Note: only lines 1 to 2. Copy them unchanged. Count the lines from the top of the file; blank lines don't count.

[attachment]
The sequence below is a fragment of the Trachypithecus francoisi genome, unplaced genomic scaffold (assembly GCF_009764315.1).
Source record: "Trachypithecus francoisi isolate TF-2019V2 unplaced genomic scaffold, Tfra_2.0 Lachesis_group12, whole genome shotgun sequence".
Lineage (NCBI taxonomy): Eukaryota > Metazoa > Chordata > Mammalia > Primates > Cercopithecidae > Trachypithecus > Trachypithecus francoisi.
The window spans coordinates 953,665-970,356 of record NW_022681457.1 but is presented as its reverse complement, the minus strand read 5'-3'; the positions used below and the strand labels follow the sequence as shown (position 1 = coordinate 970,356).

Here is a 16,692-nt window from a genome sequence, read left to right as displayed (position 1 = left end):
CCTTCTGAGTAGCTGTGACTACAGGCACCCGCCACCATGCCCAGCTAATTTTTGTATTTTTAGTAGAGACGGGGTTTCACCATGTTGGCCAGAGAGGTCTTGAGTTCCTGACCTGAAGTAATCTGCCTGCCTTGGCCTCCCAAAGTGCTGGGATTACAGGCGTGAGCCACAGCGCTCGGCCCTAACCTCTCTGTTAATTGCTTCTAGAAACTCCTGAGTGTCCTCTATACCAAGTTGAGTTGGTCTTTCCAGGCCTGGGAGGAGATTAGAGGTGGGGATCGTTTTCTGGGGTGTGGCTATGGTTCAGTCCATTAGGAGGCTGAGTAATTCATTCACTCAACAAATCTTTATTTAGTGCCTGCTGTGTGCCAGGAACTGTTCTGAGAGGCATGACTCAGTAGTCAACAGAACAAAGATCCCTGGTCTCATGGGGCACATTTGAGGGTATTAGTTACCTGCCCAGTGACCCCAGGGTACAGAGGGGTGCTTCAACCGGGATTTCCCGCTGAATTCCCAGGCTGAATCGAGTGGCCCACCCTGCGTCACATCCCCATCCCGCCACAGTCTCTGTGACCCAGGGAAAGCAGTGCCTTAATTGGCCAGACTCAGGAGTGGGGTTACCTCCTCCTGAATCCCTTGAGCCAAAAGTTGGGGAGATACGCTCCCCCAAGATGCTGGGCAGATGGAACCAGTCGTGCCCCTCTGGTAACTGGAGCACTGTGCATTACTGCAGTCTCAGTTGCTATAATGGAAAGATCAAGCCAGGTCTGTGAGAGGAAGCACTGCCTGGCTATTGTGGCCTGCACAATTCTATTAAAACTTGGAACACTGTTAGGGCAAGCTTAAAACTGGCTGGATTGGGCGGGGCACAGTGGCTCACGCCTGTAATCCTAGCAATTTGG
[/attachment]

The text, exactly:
The sequence below is a fragment of the Trachypithecus francoisi genome, unplaced genomic scaffold (assembly GCF_009764315.1).
Source record: "Trachypithecus francoisi isolate TF-2019V2 unplaced genomic scaffold, Tfra_2.0 Lachesis_group12, whole genome shotgun sequence".